As seems typical of longtime public servants, Bill and Sherry Peace were hesitant at first to take advantage of a special program through Harbin Clinic that helps cancer patients and their loved ones enjoy outdoor activities.

“We wanted them to save those slots for those who really needed it,” Sherry, a Redmond Regional paramedic, said Friday of the Outdoor Adventures program offered through Summit Quest Cancer Support Services.

“They invited us out to Wax Lake to go kayaking and paddle boarding. It was a beautiful day. They did everything. It was a true respite experience for me because I could paddle board while Bill was out in a boat with someone else. We both had a great time.”

Hundreds of other Rome couples and families facing cancer have been given unforgettable days of joy like this or basic needs assistance through Summit Quest programs over the years.

Now, thanks to two Community Impact Grants from the United Way of Rome and Floyd County totaling $32,000 over the next two years, the nonprofit’s Acts of Kindness, Cooking Matters and Outdoor Adventures programs will be able to help even more residents.

“With these grants, we’re hoping to increase localized efforts through partnerships that offer support programs and services for families and individuals affected by cancer diagnoses,” Summit Quest founder and patient advocate William James said.

“We’re very grateful to be chosen by United Way for these funds. This will free up other funds raised from donations for other services offered through Summit Quest.”

Acts of Kindness provides mortgage and utilities assistance, groceries and transportation partnerships when cancer causes financial hardships, James explained.

The Cooking Matters program focuses on helping families come up with healthy, easy-to-prepare meals with the assistance of local farmers markets, Redmond Regional chefs and places like Doug’s Deli.

“The meals are all kid-friendly and enable the children of cancer patients to help in the kitchen when the parents aren’t feeling well,” he said. “Doug’s Deli also has brought families in to teach them how to create the meals and then everyone sits down to enjoy them together. It’s really wonderful.”

Aside from water activities, Outdoor Adventures offers rock climbing outings, hiking and even ax-throwing thrills.

The Peace couple — who, ironically, volunteered to help with Summit Quest programs back when they were both working in the public safety sector — said they will be forever grateful to James and Summit Quest.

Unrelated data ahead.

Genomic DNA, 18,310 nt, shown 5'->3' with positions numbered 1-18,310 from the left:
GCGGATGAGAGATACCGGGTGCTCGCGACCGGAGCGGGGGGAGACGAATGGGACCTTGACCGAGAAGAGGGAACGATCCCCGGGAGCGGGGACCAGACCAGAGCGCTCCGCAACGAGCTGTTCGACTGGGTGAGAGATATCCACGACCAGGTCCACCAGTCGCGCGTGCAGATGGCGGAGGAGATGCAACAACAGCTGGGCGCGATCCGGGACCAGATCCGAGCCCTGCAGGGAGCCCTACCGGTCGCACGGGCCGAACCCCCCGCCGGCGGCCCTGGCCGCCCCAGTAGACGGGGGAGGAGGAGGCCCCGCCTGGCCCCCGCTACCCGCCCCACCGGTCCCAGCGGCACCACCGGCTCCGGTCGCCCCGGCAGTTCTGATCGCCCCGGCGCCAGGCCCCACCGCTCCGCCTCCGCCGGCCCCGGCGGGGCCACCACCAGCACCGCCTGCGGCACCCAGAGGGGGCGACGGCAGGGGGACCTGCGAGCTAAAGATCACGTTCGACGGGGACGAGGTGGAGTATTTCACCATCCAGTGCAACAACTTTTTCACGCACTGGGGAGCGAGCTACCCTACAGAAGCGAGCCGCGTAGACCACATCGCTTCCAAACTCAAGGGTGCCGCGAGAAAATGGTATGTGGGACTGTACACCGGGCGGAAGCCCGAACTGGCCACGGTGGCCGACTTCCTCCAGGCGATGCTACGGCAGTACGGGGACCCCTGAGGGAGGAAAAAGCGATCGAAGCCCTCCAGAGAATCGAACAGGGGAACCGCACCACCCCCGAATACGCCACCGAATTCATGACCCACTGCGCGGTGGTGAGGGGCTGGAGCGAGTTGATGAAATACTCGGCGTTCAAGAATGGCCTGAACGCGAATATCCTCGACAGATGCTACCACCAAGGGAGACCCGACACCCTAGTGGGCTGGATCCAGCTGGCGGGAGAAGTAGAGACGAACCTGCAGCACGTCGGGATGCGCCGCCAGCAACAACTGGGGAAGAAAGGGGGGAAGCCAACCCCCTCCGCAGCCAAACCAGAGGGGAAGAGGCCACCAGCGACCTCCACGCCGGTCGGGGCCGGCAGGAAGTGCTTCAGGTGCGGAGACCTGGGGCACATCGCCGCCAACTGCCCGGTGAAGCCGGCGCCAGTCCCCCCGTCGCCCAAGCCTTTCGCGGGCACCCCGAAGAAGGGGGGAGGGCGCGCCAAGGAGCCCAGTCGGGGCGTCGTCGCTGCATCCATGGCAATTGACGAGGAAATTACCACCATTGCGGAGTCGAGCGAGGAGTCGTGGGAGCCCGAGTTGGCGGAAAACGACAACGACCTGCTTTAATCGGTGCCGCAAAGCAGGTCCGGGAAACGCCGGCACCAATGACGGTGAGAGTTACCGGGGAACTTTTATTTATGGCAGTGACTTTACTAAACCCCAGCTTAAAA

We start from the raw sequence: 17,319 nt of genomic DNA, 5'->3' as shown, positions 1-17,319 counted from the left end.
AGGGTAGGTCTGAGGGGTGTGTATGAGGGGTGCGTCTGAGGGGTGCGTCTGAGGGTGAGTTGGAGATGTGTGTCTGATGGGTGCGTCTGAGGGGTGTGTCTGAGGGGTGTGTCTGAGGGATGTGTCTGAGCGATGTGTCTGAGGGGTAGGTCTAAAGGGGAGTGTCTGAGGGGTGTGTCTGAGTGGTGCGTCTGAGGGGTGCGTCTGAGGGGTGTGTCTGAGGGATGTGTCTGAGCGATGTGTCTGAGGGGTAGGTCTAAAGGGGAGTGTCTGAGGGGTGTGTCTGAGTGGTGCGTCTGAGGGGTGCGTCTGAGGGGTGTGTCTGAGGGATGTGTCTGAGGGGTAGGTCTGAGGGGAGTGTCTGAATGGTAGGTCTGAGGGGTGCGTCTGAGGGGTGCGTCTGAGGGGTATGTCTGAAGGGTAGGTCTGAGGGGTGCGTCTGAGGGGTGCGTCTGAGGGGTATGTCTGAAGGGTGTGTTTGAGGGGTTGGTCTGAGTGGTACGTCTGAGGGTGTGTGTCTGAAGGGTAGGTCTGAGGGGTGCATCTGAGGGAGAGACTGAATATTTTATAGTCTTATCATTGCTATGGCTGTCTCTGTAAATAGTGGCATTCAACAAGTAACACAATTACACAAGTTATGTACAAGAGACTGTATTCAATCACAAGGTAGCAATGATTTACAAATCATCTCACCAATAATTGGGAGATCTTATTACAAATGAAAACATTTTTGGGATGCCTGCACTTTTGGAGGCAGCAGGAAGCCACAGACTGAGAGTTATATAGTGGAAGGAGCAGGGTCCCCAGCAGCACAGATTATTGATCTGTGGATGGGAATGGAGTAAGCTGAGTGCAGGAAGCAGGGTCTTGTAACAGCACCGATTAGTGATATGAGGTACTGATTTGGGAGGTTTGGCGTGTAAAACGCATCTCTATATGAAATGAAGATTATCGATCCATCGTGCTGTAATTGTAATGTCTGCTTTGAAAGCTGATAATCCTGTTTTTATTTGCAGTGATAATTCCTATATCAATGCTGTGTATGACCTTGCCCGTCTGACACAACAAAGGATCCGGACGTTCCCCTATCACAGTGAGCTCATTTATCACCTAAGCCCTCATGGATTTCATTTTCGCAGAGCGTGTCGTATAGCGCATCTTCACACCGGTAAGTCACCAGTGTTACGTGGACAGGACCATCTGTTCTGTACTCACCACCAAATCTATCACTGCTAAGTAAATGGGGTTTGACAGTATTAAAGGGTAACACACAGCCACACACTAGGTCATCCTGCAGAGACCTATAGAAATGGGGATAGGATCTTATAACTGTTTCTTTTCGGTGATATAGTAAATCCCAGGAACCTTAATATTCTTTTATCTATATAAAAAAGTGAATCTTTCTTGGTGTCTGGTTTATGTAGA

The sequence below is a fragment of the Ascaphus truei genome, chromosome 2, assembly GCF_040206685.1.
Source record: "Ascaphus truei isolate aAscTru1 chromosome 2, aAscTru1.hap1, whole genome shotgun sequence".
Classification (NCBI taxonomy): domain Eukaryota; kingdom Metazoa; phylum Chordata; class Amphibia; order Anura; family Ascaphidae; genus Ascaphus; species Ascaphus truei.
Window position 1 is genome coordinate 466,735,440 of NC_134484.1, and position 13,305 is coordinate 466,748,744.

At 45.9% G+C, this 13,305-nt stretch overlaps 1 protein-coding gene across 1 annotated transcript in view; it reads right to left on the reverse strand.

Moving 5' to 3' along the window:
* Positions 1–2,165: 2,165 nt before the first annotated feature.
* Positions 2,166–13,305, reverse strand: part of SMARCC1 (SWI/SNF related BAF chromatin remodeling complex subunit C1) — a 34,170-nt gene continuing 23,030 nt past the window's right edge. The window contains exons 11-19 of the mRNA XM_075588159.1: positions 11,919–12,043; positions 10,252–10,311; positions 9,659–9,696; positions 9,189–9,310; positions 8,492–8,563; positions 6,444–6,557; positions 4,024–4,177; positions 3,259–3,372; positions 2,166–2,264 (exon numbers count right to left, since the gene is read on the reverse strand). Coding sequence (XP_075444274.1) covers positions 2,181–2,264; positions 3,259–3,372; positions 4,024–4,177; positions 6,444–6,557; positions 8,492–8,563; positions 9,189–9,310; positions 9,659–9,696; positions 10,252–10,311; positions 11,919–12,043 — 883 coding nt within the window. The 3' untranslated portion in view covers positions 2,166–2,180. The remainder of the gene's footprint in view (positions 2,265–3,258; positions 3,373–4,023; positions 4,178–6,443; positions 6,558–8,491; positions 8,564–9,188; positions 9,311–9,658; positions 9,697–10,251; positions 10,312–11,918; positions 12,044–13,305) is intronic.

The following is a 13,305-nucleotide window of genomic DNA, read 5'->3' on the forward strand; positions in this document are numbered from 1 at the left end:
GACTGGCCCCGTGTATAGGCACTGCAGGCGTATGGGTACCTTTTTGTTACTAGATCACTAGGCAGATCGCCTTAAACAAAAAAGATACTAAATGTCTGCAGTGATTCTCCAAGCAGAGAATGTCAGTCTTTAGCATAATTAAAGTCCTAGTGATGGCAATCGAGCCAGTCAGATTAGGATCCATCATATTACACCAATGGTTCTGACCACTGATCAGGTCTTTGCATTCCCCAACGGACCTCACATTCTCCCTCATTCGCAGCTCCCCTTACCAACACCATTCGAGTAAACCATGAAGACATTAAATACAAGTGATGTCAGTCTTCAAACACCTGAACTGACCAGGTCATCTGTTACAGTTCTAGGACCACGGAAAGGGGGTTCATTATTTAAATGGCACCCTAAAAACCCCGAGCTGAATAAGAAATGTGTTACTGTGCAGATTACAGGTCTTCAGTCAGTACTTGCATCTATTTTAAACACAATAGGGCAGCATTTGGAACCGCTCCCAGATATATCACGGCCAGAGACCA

Diagnosed with brain cancer for the second time last year at the age of 59, Bill had fought hard for the past 20 years to be able to continue working in public safety when the removal of his first tumor at 39 left him paralyzed on the left side of his body.

The paralysis made it impossible for him to continue as a police officer, EMT and firefighter, Sherry explained.

“He went through a grueling year of rehab and was able to go back to work as a dispatcher for 17 years — until this recent diagnosis,” Sherry said. “This time it was malignant stage 4 glioblastoma. There’s no cure for that.”

Doctors told the father of two he’d probably only live another six months to a year.

“We’re rockin’ on a year-and-a-half,” Sherry said. “I firmly believe that’s because of all of the positive support we’ve gotten from our families, the medical community, Summit Quest and our public safety families.”

For Dedie Padgett, Outdoor Adventures has been a lifesaver of another sort.

While she and her husband, Steve, have been practically living at Emory University Hospital in Atlanta for six months after Steve’s diagnosis of germ cell cancer, their 11-year-old son Samuel has found solace with groups of other kids going through the same thing.

“Over the last couple of years, Samuel has missed us quite a bit,” Padgett said Friday, adding that her husband had a successful overhead door company in Atlanta he was forced to close when he became ill in 2016.

“The program not only helps our son process what is going on, but it provides fun activities with other kids that have become his friends and gives him something to look forward to every month,” she said. “He did ax-throwing last week and he loved it. I don’t know how we could have done this without Summit Quest.”

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